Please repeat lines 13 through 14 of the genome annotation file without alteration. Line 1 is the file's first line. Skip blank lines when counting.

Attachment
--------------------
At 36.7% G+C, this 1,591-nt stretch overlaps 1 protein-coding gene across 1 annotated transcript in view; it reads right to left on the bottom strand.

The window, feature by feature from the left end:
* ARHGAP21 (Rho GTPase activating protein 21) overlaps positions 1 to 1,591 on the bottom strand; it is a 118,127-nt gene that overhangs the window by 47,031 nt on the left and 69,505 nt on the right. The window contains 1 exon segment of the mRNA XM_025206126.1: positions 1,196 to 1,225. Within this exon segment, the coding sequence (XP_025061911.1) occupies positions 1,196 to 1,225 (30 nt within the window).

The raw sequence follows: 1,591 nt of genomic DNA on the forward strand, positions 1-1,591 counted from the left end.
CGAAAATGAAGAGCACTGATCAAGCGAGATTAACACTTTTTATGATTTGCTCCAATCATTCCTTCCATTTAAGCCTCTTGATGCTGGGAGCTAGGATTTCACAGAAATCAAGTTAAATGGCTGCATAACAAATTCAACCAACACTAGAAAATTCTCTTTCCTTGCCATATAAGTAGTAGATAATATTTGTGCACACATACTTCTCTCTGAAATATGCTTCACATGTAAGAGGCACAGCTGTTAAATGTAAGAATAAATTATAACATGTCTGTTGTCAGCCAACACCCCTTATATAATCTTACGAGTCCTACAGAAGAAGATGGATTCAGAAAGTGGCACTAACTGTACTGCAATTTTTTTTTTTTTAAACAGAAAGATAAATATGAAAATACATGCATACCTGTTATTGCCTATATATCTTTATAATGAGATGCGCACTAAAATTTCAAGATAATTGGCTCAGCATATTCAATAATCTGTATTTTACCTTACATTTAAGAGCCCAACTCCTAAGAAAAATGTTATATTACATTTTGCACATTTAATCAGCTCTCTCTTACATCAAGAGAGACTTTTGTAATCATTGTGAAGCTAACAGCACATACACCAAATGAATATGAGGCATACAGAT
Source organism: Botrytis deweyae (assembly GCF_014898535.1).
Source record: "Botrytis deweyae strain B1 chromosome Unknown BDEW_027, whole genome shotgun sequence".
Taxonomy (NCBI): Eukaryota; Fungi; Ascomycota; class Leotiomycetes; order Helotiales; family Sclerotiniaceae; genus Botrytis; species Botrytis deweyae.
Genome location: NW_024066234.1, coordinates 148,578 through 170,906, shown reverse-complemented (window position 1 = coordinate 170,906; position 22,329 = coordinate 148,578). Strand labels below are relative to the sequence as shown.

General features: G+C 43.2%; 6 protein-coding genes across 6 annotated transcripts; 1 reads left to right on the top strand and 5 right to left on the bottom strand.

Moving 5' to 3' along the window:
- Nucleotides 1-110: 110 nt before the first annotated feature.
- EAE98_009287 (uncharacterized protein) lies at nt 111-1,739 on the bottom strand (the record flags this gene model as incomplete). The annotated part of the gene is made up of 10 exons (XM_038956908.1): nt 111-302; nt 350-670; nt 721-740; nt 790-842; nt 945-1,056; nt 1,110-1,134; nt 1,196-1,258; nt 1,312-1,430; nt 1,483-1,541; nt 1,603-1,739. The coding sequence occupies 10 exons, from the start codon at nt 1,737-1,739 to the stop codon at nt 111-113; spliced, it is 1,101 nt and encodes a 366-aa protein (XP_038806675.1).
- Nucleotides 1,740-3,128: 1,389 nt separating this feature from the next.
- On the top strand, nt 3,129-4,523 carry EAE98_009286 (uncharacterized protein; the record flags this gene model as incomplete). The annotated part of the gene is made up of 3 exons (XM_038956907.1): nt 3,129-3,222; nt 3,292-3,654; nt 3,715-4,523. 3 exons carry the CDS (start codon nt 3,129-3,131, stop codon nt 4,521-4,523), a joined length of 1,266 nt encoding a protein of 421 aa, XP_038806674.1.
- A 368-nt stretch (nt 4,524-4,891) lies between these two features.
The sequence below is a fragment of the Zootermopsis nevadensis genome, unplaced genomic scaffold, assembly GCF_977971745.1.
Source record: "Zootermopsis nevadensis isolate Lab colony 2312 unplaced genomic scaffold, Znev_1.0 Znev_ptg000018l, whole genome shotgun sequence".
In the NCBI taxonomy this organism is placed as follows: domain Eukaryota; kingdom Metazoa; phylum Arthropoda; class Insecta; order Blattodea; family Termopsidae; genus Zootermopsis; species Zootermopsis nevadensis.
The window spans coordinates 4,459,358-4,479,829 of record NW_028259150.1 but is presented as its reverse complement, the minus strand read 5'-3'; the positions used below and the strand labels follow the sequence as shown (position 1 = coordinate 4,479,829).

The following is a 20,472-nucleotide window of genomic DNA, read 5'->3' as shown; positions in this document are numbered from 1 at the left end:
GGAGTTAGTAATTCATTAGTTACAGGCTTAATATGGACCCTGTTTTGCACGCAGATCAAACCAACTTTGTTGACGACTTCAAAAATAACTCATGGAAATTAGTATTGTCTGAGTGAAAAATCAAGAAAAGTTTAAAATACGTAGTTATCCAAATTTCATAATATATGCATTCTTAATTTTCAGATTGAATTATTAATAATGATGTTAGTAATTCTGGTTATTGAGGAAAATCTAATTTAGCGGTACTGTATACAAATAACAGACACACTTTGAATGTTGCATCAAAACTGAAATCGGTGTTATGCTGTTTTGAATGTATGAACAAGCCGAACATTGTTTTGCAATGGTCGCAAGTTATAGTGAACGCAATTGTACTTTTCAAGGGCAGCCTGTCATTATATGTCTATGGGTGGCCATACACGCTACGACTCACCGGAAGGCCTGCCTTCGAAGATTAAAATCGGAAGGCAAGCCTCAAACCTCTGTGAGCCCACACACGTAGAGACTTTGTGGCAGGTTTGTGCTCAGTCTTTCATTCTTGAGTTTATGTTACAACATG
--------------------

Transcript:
- EAE98_009287 (uncharacterized protein) lies at nt 111-1,739 on the bottom strand (the record flags this gene model as incomplete). The annotated part of the gene is made up of 10 exons (XM_038956908.1): nt 111-302; nt 350-670; nt 721-740; nt 790-842; nt 945-1,056; nt 1,110-1,134; nt 1,196-1,258; nt 1,312-1,430; nt 1,483-1,541; nt 1,603-1,739. The coding sequence occupies 10 exons, from the start codon at nt 1,737-1,739 to the stop codon at nt 111-113; spliced, it is 1,101 nt and encodes a 366-aa protein (XP_038806675.1).
- Nucleotides 1,740-3,128: 1,389 nt separating this feature from the next.